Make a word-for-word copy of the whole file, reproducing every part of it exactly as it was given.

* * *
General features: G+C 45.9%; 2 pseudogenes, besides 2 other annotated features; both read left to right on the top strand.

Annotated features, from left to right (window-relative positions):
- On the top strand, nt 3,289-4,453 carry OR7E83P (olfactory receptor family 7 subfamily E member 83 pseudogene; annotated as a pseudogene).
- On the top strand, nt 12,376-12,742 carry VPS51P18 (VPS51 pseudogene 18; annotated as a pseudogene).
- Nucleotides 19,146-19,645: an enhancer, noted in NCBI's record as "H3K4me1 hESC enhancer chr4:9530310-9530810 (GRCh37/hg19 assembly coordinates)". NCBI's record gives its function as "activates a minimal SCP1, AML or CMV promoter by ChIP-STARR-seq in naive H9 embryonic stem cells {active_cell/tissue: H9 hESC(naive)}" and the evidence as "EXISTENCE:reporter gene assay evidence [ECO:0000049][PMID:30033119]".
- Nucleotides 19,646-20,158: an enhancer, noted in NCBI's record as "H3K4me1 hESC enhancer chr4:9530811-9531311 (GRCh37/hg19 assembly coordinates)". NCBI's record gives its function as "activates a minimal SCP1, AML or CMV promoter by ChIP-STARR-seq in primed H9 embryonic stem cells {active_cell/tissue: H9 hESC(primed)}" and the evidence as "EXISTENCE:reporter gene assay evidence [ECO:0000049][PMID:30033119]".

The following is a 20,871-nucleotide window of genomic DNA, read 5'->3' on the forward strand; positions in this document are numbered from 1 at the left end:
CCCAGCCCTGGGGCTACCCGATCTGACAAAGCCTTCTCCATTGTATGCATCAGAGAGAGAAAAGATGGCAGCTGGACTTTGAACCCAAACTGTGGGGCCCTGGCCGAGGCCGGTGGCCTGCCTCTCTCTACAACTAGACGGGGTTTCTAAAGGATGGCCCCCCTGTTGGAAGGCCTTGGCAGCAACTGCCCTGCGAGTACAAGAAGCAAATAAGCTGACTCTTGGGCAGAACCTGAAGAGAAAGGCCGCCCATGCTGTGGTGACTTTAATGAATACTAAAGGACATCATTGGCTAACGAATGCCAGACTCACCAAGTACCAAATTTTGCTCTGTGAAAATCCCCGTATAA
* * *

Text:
General features: G+C 45.9%; 2 pseudogenes, besides 2 other annotated features; both read left to right on the top strand.

Annotated features, from left to right (window-relative positions):
- On the top strand, nt 3,289-4,453 carry OR7E83P (olfactory receptor family 7 subfamily E member 83 pseudogene; annotated as a pseudogene).
- On the top strand, nt 12,376-12,742 carry VPS51P18 (VPS51 pseudogene 18; annotated as a pseudogene).
- Nucleotides 19,146-19,645: an enhancer, noted in NCBI's record as "H3K4me1 hESC enhancer chr4:9530310-9530810 (GRCh37/hg19 assembly coordinates)". NCBI's record gives its function as "activates a minimal SCP1, AML or CMV promoter by ChIP-STARR-seq in naive H9 embryonic stem cells {active_cell/tissue: H9 hESC(naive)}" and the evidence as "EXISTENCE:reporter gene assay evidence [ECO:0000049][PMID:30033119]".
- Nucleotides 19,646-20,158: an enhancer, noted in NCBI's record as "H3K4me1 hESC enhancer chr4:9530811-9531311 (GRCh37/hg19 assembly coordinates)". NCBI's record gives its function as "activates a minimal SCP1, AML or CMV promoter by ChIP-STARR-seq in primed H9 embryonic stem cells {active_cell/tissue: H9 hESC(primed)}" and the evidence as "EXISTENCE:reporter gene assay evidence [ECO:0000049][PMID:30033119]".

The following is a 20,871-nucleotide window of genomic DNA, read 5'->3' on the forward strand; positions in this document are numbered from 1 at the left end:
CCCAGCCCTGGGGCTACCCGATCTGACAAAGCCTTCTCCATTGTATGCATCAGAGAGAGAAAAGATGGCAGCTGGACTTTGAACCCAAACTGTGGGGCCCTGGCCGAGGCCGGTGGCCTGCCTCTCTCTACAACTAGACGGGGTTTCTAAAGGATGGCCCCCCTGTTGGAAGGCCTTGGCAGCAACTGCCCTGCGAGTACAAGAAGCAAATAAGCTGACTCTTGGGCAGAACCTGAAGAGAAAGGCCGCCCATGCTGTGGTGACTTTAATGAATACTAAAGGACATCATTGGCTAACGAATGCCAGACTCACCAAGTACCAAATTTTGCTCTGTGAAAATCCCCGTATAA